Suggested by Marianne Milzoff
|Sketch by Mel Barranco|
Does anyone out there find drawing folds a challenge? Clothing, drapery, curtains, tablecloths - they all have folds. No need to go far to find examples. They are all around us. Folds can take all sorts of forms depending on the softness of the material and the shape of the body. Remember your high school geometry. Folds have shapes, angles, intersections, stiffness, shadows and lights and can be a terrific vehicle for expression of emotion (see the article "Drapery and the Secret History of Painting").
This week we will explore and do studies of these folds. Look to Picasso's soft nuanced drapery or the pure and simple rhythmical lines of Al Hirschfeld's theater illustrations for inspiration.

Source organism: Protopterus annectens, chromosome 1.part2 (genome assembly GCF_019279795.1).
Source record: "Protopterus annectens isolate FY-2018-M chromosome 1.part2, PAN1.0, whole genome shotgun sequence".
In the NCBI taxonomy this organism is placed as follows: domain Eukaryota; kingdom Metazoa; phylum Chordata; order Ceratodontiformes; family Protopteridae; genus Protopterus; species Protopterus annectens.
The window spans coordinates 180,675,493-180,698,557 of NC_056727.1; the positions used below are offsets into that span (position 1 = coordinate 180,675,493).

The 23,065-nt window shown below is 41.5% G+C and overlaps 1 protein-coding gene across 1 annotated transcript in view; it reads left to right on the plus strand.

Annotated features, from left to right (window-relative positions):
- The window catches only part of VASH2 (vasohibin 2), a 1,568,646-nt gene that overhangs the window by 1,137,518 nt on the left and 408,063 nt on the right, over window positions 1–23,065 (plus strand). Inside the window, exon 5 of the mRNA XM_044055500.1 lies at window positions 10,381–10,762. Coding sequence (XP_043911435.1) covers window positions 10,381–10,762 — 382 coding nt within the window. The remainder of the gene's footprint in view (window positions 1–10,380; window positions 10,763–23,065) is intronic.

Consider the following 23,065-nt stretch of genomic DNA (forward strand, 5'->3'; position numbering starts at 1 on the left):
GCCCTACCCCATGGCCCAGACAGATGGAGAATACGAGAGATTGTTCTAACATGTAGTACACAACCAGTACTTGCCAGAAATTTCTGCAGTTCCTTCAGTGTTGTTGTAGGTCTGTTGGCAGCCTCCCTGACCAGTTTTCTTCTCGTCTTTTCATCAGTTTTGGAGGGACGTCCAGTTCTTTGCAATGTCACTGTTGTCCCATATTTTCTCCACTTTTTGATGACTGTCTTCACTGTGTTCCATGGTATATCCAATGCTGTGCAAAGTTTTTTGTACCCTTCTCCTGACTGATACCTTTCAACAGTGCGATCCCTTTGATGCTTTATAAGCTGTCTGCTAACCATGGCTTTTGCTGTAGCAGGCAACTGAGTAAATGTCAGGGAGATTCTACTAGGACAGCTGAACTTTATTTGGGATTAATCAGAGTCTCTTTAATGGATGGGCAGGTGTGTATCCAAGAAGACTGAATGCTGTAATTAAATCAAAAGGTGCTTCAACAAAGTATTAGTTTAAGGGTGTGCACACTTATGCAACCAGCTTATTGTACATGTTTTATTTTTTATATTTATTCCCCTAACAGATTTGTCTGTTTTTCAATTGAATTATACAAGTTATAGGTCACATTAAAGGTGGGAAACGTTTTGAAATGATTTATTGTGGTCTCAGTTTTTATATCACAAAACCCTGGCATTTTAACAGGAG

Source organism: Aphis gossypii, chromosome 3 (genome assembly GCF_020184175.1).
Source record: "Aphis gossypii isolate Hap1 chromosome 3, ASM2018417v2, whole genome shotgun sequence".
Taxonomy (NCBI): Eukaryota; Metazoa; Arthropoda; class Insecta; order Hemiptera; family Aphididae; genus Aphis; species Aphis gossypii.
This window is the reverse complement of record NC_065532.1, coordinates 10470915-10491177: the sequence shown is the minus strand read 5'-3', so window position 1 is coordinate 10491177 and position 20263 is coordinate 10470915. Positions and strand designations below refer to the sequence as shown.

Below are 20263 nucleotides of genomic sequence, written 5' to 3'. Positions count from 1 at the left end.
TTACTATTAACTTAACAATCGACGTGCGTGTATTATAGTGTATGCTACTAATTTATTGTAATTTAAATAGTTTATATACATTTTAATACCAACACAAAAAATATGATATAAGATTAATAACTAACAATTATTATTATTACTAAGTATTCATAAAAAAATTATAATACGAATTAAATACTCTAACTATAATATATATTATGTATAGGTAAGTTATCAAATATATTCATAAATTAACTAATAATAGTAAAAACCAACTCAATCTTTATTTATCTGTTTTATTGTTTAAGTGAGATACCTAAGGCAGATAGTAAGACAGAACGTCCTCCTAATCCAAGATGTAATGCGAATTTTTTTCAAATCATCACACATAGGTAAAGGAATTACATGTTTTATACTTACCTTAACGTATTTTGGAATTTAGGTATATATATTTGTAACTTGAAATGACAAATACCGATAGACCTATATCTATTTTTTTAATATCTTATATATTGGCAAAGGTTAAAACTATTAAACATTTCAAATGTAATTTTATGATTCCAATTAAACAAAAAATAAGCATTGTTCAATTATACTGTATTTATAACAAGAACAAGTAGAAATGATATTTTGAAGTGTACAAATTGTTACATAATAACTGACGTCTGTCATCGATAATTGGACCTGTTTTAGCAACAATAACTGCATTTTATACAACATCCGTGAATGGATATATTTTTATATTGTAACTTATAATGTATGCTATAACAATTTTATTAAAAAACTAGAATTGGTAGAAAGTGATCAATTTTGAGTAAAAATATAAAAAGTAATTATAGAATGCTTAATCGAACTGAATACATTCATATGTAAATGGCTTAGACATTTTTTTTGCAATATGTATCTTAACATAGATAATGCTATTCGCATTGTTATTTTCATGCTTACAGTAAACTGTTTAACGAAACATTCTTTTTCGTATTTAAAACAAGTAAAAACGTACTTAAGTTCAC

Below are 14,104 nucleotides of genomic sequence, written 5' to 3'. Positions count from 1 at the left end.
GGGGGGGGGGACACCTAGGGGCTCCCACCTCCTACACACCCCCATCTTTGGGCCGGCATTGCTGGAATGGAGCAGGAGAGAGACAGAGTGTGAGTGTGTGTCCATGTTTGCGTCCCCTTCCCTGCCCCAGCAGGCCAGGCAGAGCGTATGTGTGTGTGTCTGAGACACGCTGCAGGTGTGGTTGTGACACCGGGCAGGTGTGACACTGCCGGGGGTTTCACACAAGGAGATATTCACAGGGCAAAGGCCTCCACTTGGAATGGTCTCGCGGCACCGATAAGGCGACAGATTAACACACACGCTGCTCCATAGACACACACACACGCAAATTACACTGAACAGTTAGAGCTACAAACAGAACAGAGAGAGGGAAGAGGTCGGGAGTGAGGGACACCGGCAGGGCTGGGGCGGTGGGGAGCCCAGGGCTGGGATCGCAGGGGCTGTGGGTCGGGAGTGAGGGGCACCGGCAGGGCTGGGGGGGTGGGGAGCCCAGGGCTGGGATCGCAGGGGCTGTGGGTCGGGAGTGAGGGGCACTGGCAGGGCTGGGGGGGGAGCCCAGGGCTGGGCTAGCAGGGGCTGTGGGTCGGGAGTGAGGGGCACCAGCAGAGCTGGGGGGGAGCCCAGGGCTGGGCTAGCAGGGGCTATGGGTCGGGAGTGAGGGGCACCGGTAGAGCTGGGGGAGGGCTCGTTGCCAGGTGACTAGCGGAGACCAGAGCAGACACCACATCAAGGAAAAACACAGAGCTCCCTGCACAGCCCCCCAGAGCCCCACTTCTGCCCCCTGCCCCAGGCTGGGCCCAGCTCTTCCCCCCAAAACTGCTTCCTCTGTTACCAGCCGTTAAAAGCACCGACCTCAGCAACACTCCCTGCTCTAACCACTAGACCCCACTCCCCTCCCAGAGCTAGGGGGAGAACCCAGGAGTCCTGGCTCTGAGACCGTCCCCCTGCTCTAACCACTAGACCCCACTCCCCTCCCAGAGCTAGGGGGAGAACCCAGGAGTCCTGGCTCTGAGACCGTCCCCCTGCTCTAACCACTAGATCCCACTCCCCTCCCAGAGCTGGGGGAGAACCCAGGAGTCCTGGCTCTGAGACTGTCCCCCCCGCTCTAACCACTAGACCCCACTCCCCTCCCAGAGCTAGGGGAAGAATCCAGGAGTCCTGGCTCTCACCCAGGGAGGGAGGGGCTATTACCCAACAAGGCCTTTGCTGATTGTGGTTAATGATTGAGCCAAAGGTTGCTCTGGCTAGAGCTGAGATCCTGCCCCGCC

Enjoy and remember to label your drawings NUS (Not an Urban Sketch) if that applies.
Thank you to Jennifer Ransom for doing the research on this theme.
Drapery and the Secret History of Painting Though often taken for granted, drapery binds modern abstract painting by artists such as Jackson Pollock and Mark Rothko to Giotto, Rubens and the greats of the past. https://www.christies.com/features/Drapery-and-the-secret-history-of-painting-7152-1.aspx
Need some help? Try this tutorial.Huge Guide to Drawing Folds in Clothing and Drapery with with Shadows and Light - How to Draw Step by Step Drawing Tutorials Learn how to draw, shade, and highlight drapery and clothing folds. There are many forms that make up a fold and many different types of folds to learn how to draw.
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